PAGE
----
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Wednesday, April 10, 2013

Charges relying on the “criminal” exception to the 18-month statute of limitations to file §75 disciplinary charges must describe the acts or omission that constitute a crime


Charges relying on the “criminal” exception to the 18-month statute of limitations to file §75 disciplinary charges must describe the acts or omission that constitute a crime

Petitioner, an employee of the Albany County Sheriff's Office, was served with a notice of intent to discipline and a notice of charges pursuant to Civil Service Law §75. Ultimately he was found guilty of the charges and terminated from his position.

The alleged misconduct: Violation of the Sheriff's Office General Order 29-SD-93 in that Petitioner [1] used “a concealed recording device to make an audio recording of a meeting held by a former Undersheriff which other employees attended and [2] Petitioner transfer and disclosure of the recording to others.

Addressing Petitioner’s CPLR Article 78 petition seeking dismissal of the charges as untimely, Supreme Court found that Charge 2 was, indeed, untimely, having be served more than 18 months after the alleged event occurred.

The court, however, founds that Charge I alleged conduct which, if proven in a criminal proceeding, constituted a crime – Official Misconduct* – which rendered the 18-month statute of limitations set out in Civil Service Law §75(4) inapplicable.

Petitioner appealed from that part of the Supreme Court’s order that held that Charge 1 was timely. The Appellate Division agreed with Petitioner's contention that Charge 1 was barred by the statute of limitations set forth in Civil Service Law §75 (4) as the disciplinary action was initiated more than 18 months after the date on which Petitioner was alleged to have used a concealed recording device at the meeting with the Undersheriff.

The court, noting that Charge 1 alleged that Petitioner had violated Subsection KK of the Sheriff's order relating to recording devices, said that Subsection KK provides that "[n]o employee shall install or activate any microphone or any technical or mechanical device or system capable of recording or overhearing conversations or telephone messages without authorization from the Sheriff or Undersheriff."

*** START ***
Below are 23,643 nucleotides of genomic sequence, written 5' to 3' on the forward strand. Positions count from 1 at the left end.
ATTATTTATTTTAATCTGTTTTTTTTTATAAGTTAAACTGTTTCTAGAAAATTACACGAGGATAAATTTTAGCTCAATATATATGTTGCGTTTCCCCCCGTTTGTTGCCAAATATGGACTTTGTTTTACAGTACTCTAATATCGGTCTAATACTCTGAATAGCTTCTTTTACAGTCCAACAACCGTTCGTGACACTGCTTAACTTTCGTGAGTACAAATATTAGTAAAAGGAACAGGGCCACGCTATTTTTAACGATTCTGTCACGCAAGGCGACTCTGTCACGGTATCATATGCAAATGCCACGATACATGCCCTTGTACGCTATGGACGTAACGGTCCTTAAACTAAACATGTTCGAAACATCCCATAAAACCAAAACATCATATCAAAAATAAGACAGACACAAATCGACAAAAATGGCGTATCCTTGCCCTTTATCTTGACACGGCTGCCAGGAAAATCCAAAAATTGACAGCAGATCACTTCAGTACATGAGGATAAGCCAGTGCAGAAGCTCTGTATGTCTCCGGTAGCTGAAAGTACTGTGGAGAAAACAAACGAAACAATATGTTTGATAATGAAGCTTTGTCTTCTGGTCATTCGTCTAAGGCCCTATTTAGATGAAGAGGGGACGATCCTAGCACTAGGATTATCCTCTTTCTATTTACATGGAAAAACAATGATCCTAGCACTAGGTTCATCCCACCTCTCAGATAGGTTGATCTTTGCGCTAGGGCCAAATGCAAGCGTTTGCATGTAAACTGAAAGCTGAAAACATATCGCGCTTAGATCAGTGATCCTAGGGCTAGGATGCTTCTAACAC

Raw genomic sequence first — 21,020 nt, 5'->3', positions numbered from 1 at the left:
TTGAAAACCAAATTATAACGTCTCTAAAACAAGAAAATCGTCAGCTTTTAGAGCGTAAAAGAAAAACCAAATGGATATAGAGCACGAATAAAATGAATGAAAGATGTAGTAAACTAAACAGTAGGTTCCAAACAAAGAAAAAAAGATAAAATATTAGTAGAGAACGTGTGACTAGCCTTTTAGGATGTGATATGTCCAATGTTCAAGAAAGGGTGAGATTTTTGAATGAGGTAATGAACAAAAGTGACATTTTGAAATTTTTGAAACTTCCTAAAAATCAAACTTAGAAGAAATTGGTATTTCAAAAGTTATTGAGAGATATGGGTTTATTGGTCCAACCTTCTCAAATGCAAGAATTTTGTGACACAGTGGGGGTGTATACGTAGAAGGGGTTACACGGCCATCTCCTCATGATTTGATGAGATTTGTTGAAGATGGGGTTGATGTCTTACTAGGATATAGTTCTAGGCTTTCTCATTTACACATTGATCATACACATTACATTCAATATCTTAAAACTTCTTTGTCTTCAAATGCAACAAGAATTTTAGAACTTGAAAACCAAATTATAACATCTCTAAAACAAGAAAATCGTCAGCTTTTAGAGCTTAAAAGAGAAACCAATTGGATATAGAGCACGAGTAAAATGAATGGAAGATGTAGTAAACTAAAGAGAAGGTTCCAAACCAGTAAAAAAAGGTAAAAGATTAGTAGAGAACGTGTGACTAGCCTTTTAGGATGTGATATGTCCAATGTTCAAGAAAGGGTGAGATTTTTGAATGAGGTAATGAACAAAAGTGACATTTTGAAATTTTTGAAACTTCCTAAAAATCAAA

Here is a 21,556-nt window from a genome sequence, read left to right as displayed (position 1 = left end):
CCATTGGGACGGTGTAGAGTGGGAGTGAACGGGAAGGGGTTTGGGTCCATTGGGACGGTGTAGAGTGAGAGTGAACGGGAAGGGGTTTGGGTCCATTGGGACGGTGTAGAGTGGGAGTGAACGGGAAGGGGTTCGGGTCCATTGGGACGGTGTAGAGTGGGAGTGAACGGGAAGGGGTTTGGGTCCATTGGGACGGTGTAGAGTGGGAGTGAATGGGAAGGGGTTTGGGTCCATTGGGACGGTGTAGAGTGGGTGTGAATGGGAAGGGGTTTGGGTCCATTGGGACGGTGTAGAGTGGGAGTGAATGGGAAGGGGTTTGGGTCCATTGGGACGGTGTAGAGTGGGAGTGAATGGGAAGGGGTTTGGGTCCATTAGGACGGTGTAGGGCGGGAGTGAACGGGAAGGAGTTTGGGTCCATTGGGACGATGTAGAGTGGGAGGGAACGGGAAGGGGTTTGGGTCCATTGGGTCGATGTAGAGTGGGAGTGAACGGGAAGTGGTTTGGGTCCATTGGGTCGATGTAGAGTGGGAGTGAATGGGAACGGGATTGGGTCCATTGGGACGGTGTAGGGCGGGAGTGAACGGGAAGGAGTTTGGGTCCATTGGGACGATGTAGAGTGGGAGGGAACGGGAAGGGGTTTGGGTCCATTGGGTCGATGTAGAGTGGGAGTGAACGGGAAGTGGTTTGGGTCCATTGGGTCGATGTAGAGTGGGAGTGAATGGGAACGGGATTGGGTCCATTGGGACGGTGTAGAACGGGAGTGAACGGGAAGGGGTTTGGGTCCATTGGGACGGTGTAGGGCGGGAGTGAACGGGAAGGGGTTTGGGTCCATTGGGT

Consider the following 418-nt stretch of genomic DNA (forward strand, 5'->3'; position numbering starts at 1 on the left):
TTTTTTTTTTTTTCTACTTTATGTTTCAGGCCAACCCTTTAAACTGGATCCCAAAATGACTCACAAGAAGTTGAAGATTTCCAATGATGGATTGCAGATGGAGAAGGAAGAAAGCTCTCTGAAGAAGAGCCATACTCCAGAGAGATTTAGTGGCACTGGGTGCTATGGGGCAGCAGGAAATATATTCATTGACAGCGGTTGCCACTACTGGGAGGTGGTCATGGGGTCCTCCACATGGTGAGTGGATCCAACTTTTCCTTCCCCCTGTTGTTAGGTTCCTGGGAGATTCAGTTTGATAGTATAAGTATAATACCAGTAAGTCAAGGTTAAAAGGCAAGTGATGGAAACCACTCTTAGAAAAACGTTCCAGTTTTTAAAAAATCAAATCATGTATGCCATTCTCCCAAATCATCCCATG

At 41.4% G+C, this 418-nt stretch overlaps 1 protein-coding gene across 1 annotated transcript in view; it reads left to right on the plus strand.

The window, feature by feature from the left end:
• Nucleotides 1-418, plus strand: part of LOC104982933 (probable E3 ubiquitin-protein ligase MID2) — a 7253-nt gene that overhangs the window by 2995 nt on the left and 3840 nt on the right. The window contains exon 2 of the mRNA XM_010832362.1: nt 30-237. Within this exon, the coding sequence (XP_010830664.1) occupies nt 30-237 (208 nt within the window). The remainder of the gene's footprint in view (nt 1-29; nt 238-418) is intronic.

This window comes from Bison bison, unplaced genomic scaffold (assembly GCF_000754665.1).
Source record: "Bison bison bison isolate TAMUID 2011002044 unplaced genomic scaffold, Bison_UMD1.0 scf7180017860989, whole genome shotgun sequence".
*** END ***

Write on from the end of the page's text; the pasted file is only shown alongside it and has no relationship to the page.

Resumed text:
Charge 1, in pertinent part, alleged that Petitioner  “intentionally concealed a recording device on [his] person and recorded the contents of this meeting without authorization."  The Appellate Division said that it did not find that such misconduct “would, if proved, constitute the crime of official misconduct” within the meaning of Penal Law §195.00([1), or any other crime. The court explained that in making its threshold determination concerning the timeliness of Charge 1 based on the exception for criminal misconduct set out in §75.4 of the Civil Service Law, only the allegations of misconduct "complained of and described in the charges" may be considered.

The Appellate Division observed that, as relevant here, a public servant is guilty of official misconduct when, with intent to obtain a benefit, the employee "commits an act relating to his [or her] office but constituting an unauthorized exercise of his [or her] official functions" and such act must be done "knowing that such act is unauthorized."

In this instance the misconduct "complained of and described in the charges" did not, in the court’s view, allege that Petitioner acted with the intent to gain a benefit, an essential element required for an official misconduct conviction. As the conduct described in Charge 1 would not, if proven in court, constitute a crime, the Appellate Division concluded that the 18-month statute of limitations governs and Charge 1 should have been dismissed as untimely.

* Penal Law §195.00 [1]

The decision is posted on the Internet at:

Handbooks focusing on State and Municipal Public Personnel Law continue to be available for purchase via the links provided below:

The Discipline Book at http://thedisciplinebook.blogspot.com/

A Reasonable Penalty Under The Circumstances at http://nypplarchives.blogspot.com

The Disability Benefits E-book: at http://section207.blogspot.com/

Layoff, Preferred Lists at http://nylayoff.blogspot.com/

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